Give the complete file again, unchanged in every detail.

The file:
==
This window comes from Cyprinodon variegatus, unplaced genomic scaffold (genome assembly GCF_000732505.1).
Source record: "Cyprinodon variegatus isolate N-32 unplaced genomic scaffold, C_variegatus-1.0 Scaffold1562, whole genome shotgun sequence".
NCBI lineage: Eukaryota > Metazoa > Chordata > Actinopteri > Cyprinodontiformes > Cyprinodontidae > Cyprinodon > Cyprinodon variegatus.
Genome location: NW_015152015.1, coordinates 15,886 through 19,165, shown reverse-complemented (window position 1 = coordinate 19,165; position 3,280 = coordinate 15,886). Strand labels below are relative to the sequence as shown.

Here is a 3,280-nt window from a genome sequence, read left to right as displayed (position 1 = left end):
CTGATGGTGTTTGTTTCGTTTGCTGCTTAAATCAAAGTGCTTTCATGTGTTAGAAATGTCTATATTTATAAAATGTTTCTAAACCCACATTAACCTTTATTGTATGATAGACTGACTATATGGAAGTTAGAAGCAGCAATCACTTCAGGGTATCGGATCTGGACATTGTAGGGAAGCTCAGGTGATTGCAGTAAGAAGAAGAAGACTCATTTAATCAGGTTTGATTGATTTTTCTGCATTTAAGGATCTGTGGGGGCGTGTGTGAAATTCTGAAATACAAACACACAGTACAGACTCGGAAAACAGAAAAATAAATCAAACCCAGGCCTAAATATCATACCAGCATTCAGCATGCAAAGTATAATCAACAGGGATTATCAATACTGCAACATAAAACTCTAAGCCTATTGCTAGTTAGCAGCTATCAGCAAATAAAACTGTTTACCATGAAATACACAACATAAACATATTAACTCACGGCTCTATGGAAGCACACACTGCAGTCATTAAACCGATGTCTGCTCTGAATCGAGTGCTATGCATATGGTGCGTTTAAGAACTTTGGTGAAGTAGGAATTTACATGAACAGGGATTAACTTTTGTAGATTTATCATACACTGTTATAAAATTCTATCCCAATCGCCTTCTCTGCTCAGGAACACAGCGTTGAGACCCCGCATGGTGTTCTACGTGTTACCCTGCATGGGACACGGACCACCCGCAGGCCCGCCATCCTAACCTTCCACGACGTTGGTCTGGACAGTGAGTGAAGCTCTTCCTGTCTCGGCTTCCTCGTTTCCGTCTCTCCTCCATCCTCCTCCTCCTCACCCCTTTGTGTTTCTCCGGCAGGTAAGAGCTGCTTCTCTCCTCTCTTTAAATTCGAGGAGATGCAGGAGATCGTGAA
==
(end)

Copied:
This window comes from Cyprinodon variegatus, unplaced genomic scaffold (genome assembly GCF_000732505.1).
Source record: "Cyprinodon variegatus isolate N-32 unplaced genomic scaffold, C_variegatus-1.0 Scaffold1562, whole genome shotgun sequence".
NCBI lineage: Eukaryota > Metazoa > Chordata > Actinopteri > Cyprinodontiformes > Cyprinodontidae > Cyprinodon > Cyprinodon variegatus.
Genome location: NW_015152015.1, coordinates 15,886 through 19,165, shown reverse-complemented (window position 1 = coordinate 19,165; position 3,280 = coordinate 15,886). Strand labels below are relative to the sequence as shown.

Here is a 3,280-nt window from a genome sequence, read left to right as displayed (position 1 = left end):
CTGATGGTGTTTGTTTCGTTTGCTGCTTAAATCAAAGTGCTTTCATGTGTTAGAAATGTCTATATTTATAAAATGTTTCTAAACCCACATTAACCTTTATTGTATGATAGACTGACTATATGGAAGTTAGAAGCAGCAATCACTTCAGGGTATCGGATCTGGACATTGTAGGGAAGCTCAGGTGATTGCAGTAAGAAGAAGAAGACTCATTTAATCAGGTTTGATTGATTTTTCTGCATTTAAGGATCTGTGGGGGCGTGTGTGAAATTCTGAAATACAAACACACAGTACAGACTCGGAAAACAGAAAAATAAATCAAACCCAGGCCTAAATATCATACCAGCATTCAGCATGCAAAGTATAATCAACAGGGATTATCAATACTGCAACATAAAACTCTAAGCCTATTGCTAGTTAGCAGCTATCAGCAAATAAAACTGTTTACCATGAAATACACAACATAAACATATTAACTCACGGCTCTATGGAAGCACACACTGCAGTCATTAAACCGATGTCTGCTCTGAATCGAGTGCTATGCATATGGTGCGTTTAAGAACTTTGGTGAAGTAGGAATTTACATGAACAGGGATTAACTTTTGTAGATTTATCATACACTGTTATAAAATTCTATCCCAATCGCCTTCTCTGCTCAGGAACACAGCGTTGAGACCCCGCATGGTGTTCTACGTGTTACCCTGCATGGGACACGGACCACCCGCAGGCCCGCCATCCTAACCTTCCACGACGTTGGTCTGGACAGTGAGTGAAGCTCTTCCTGTCTCGGCTTCCTCGTTTCCGTCTCTCCTCCATCCTCCTCCTCCTCACCCCTTTGTGTTTCTCCGGCAGGTAAGAGCTGCTTCTCTCCTCTCTTTAAATTCGAGGAGATGCAGGAGATCGTGAA